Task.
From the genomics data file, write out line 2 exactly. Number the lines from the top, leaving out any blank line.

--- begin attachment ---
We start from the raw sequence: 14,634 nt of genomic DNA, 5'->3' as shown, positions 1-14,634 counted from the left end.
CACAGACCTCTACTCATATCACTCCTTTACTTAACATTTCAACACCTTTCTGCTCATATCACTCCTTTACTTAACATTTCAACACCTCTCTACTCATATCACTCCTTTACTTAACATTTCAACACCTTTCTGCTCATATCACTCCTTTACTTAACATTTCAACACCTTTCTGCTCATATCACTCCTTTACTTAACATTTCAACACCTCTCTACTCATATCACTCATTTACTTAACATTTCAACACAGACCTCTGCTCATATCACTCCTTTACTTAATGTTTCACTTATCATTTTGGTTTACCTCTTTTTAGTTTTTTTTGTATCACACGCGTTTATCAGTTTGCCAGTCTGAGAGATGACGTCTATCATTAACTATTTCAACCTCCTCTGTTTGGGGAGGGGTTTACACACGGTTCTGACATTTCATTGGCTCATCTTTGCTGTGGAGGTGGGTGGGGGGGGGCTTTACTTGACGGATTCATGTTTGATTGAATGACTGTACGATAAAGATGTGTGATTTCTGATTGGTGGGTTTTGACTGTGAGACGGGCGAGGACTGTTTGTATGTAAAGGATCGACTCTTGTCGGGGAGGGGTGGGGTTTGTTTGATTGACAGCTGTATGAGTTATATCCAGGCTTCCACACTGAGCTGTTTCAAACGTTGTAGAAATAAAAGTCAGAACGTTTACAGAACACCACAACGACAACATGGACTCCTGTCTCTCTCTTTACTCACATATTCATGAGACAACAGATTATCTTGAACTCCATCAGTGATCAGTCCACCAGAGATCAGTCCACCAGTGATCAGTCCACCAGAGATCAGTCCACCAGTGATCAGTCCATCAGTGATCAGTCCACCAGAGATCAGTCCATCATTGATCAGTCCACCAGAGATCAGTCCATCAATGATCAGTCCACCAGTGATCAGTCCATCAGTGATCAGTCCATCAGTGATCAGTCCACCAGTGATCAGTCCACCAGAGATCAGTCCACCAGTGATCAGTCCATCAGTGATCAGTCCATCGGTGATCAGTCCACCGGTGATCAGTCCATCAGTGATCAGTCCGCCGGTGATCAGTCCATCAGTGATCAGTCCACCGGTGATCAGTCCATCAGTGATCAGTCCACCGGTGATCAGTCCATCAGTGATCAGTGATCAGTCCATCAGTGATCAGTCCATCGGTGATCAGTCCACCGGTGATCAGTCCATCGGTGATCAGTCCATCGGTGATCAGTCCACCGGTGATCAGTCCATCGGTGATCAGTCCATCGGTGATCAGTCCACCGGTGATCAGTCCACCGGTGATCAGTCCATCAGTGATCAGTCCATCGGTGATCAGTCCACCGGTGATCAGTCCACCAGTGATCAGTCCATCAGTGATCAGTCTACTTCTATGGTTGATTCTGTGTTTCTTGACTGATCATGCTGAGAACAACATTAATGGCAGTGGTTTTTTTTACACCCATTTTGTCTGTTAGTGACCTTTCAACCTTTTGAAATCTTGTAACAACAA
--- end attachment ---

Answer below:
CACAGACCTCTACTCATATCACTCCTTTACTTAACATTTCAACACCTTTCTGCTCATATCACTCCTTTACTTAACATTTCAACACCTCTCTACTCATATCACTCCTTTACTTAACATTTCAACACCTTTCTGCTCATATCACTCCTTTACTTAACATTTCAACACCTTTCTGCTCATATCACTCCTTTACTTAACATTTCAACACCTCTCTACTCATATCACTCATTTACTTAACATTTCAACACAGACCTCTGCTCATATCACTCCTTTACTTAATGTTTCACTTATCATTTTGGTTTACCTCTTTTTAGTTTTTTTTGTATCACACGCGTTTATCAGTTTGCCAGTCTGAGAGATGACGTCTATCATTAACTATTTCAACCTCCTCTGTTTGGGGAGGGGTTTACACACGGTTCTGACATTTCATTGGCTCATCTTTGCTGTGGAGGTGGGTGGGGGGGGGCTTTACTTGACGGATTCATGTTTGATTGAATGACTGTACGATAAAGATGTGTGATTTCTGATTGGTGGGTTTTGACTGTGAGACGGGCGAGGACTGTTTGTATGTAAAGGATCGACTCTTGTCGGGGAGGGGTGGGGTTTGTTTGATTGACAGCTGTATGAGTTATATCCAGGCTTCCACACTGAGCTGTTTCAAACGTTGTAGAAATAAAAGTCAGAACGTTTACAGAACACCACAACGACAACATGGACTCCTGTCTCTCTCTTTACTCACATATTCATGAGACAACAGATTATCTTGAACTCCATCAGTGATCAGTCCACCAGAGATCAGTCCACCAGTGATCAGTCCACCAGAGATCAGTCCACCAGTGATCAGTCCATCAGTGATCAGTCCACCAGAGATCAGTCCATCATTGATCAGTCCACCAGAGATCAGTCCATCAATGATCAGTCCACCAGTGATCAGTCCATCAGTGATCAGTCCATCAGTGATCAGTCCACCAGTGATCAGTCCACCAGAGATCAGTCCACCAGTGATCAGTCCATCAGTGATCAGTCCATCGGTGATCAGTCCACCGGTGATCAGTCCATCAGTGATCAGTCCGCCGGTGATCAGTCCATCAGTGATCAGTCCACCGGTGATCAGTCCATCAGTGATCAGTCCACCGGTGATCAGTCCATCAGTGATCAGTGATCAGTCCATCAGTGATCAGTCCATCGGTGATCAGTCCACCGGTGATCAGTCCATCGGTGATCAGTCCATCGGTGATCAGTCCACCGGTGATCAGTCCATCGGTGATCAGTCCATCGGTGATCAGTCCACCGGTGATCAGTCCACCGGTGATCAGTCCATCAGTGATCAGTCCATCGGTGATCAGTCCACCGGTGATCAGTCCACCAGTGATCAGTCCATCAGTGATCAGTCTACTTCTATGGTTGATTCTGTGTTTCTTGACTGATCATGCTGAGAACAACATTAATGGCAGTGGTTTTTTTTACACCCATTTTGTCTGTTAGTGACCTTTCAACCTTTTGAAATCTTGTAACAACAA